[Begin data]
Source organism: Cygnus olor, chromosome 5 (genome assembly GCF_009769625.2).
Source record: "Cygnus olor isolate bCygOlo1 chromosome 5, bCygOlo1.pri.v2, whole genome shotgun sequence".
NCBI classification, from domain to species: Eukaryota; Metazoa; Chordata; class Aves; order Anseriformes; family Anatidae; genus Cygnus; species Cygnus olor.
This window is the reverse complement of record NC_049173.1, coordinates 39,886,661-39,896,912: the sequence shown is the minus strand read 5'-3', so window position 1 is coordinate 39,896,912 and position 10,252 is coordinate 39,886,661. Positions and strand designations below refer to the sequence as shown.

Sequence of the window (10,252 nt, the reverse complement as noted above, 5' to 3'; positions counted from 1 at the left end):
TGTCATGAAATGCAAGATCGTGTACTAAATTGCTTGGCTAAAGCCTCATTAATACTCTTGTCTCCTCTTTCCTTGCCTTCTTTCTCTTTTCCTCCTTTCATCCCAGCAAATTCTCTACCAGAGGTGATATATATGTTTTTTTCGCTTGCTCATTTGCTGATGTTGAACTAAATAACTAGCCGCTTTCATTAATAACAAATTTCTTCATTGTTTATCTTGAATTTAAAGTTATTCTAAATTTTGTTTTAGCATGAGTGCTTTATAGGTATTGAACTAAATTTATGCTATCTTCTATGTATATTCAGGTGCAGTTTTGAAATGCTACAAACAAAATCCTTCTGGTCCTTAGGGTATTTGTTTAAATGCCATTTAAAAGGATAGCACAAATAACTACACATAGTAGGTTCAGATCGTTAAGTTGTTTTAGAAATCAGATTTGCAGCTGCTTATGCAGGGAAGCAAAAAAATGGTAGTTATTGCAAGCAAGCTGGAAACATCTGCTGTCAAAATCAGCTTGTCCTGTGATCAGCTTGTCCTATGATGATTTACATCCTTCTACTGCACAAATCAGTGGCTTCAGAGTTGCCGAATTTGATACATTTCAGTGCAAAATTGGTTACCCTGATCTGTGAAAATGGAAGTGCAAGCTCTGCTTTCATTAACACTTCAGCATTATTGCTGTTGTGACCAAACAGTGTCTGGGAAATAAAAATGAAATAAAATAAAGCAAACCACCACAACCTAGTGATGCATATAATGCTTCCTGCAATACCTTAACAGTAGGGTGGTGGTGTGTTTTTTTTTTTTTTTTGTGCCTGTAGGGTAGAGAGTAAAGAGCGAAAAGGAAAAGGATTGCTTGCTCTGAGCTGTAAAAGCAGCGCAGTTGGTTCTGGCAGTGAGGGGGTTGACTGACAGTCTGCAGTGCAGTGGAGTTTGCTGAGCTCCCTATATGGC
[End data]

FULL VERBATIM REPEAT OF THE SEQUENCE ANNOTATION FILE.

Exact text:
Source organism: Cygnus olor, chromosome 5 (genome assembly GCF_009769625.2).
Source record: "Cygnus olor isolate bCygOlo1 chromosome 5, bCygOlo1.pri.v2, whole genome shotgun sequence".
NCBI classification, from domain to species: Eukaryota; Metazoa; Chordata; class Aves; order Anseriformes; family Anatidae; genus Cygnus; species Cygnus olor.
This window is the reverse complement of record NC_049173.1, coordinates 39,886,661-39,896,912: the sequence shown is the minus strand read 5'-3', so window position 1 is coordinate 39,896,912 and position 10,252 is coordinate 39,886,661. Positions and strand designations below refer to the sequence as shown.

Sequence of the window (10,252 nt, the reverse complement as noted above, 5' to 3'; positions counted from 1 at the left end):
TGTCATGAAATGCAAGATCGTGTACTAAATTGCTTGGCTAAAGCCTCATTAATACTCTTGTCTCCTCTTTCCTTGCCTTCTTTCTCTTTTCCTCCTTTCATCCCAGCAAATTCTCTACCAGAGGTGATATATATGTTTTTTTCGCTTGCTCATTTGCTGATGTTGAACTAAATAACTAGCCGCTTTCATTAATAACAAATTTCTTCATTGTTTATCTTGAATTTAAAGTTATTCTAAATTTTGTTTTAGCATGAGTGCTTTATAGGTATTGAACTAAATTTATGCTATCTTCTATGTATATTCAGGTGCAGTTTTGAAATGCTACAAACAAAATCCTTCTGGTCCTTAGGGTATTTGTTTAAATGCCATTTAAAAGGATAGCACAAATAACTACACATAGTAGGTTCAGATCGTTAAGTTGTTTTAGAAATCAGATTTGCAGCTGCTTATGCAGGGAAGCAAAAAAATGGTAGTTATTGCAAGCAAGCTGGAAACATCTGCTGTCAAAATCAGCTTGTCCTGTGATCAGCTTGTCCTATGATGATTTACATCCTTCTACTGCACAAATCAGTGGCTTCAGAGTTGCCGAATTTGATACATTTCAGTGCAAAATTGGTTACCCTGATCTGTGAAAATGGAAGTGCAAGCTCTGCTTTCATTAACACTTCAGCATTATTGCTGTTGTGACCAAACAGTGTCTGGGAAATAAAAATGAAATAAAATAAAGCAAACCACCACAACCTAGTGATGCATATAATGCTTCCTGCAATACCTTAACAGTAGGGTGGTGGTGTGTTTTTTTTTTTTTTTTGTGCCTGTAGGGTAGAGAGTAAAGAGCGAAAAGGAAAAGGATTGCTTGCTCTGAGCTGTAAAAGCAGCGCAGTTGGTTCTGGCAGTGAGGGGGTTGACTGACAGTCTGCAGTGCAGTGGAGTTTGCTGAGCTCCCTATATGGC